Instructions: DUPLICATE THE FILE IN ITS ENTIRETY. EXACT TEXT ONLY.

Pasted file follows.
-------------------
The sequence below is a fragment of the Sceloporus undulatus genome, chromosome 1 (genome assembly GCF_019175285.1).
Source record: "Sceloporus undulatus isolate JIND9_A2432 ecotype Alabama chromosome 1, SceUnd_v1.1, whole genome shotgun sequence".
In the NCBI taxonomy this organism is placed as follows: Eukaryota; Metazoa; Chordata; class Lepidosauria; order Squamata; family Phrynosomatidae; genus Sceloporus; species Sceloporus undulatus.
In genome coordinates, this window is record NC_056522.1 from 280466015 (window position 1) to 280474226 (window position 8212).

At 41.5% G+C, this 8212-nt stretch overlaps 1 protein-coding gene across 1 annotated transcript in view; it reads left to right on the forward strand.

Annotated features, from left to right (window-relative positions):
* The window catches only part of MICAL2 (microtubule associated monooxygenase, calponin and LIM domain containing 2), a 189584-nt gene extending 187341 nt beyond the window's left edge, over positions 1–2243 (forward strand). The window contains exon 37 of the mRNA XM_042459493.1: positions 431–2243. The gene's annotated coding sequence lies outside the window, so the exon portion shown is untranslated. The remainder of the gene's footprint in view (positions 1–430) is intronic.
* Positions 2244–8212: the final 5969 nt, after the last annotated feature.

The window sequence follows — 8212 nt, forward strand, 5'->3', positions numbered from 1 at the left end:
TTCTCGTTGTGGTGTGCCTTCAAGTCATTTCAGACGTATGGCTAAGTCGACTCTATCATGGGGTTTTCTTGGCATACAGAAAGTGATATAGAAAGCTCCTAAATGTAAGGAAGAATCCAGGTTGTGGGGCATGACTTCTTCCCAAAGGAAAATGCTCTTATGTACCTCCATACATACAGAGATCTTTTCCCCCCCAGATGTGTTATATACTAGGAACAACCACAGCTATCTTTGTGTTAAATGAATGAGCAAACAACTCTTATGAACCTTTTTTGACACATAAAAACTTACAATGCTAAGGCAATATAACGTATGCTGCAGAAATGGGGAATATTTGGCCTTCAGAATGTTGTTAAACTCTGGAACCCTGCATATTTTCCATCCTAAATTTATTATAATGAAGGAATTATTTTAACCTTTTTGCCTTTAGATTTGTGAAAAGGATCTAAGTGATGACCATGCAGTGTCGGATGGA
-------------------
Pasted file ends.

The sequence below is a fragment of the Sceloporus undulatus genome, chromosome 1 (genome assembly GCF_019175285.1).
Source record: "Sceloporus undulatus isolate JIND9_A2432 ecotype Alabama chromosome 1, SceUnd_v1.1, whole genome shotgun sequence".
In the NCBI taxonomy this organism is placed as follows: Eukaryota; Metazoa; Chordata; class Lepidosauria; order Squamata; family Phrynosomatidae; genus Sceloporus; species Sceloporus undulatus.
In genome coordinates, this window is record NC_056522.1 from 280466015 (window position 1) to 280474226 (window position 8212).

At 41.5% G+C, this 8212-nt stretch overlaps 1 protein-coding gene across 1 annotated transcript in view; it reads left to right on the forward strand.

Annotated features, from left to right (window-relative positions):
* The window catches only part of MICAL2 (microtubule associated monooxygenase, calponin and LIM domain containing 2), a 189584-nt gene extending 187341 nt beyond the window's left edge, over positions 1–2243 (forward strand). The window contains exon 37 of the mRNA XM_042459493.1: positions 431–2243. The gene's annotated coding sequence lies outside the window, so the exon portion shown is untranslated. The remainder of the gene's footprint in view (positions 1–430) is intronic.
* Positions 2244–8212: the final 5969 nt, after the last annotated feature.

The window sequence follows — 8212 nt, forward strand, 5'->3', positions numbered from 1 at the left end:
TTCTCGTTGTGGTGTGCCTTCAAGTCATTTCAGACGTATGGCTAAGTCGACTCTATCATGGGGTTTTCTTGGCATACAGAAAGTGATATAGAAAGCTCCTAAATGTAAGGAAGAATCCAGGTTGTGGGGCATGACTTCTTCCCAAAGGAAAATGCTCTTATGTACCTCCATACATACAGAGATCTTTTCCCCCCCAGATGTGTTATATACTAGGAACAACCACAGCTATCTTTGTGTTAAATGAATGAGCAAACAACTCTTATGAACCTTTTTTGACACATAAAAACTTACAATGCTAAGGCAATATAACGTATGCTGCAGAAATGGGGAATATTTGGCCTTCAGAATGTTGTTAAACTCTGGAACCCTGCATATTTTCCATCCTAAATTTATTATAATGAAGGAATTATTTTAACCTTTTTGCCTTTAGATTTGTGAAAAGGATCTAAGTGATGACCATGCAGTGTCGGATGGA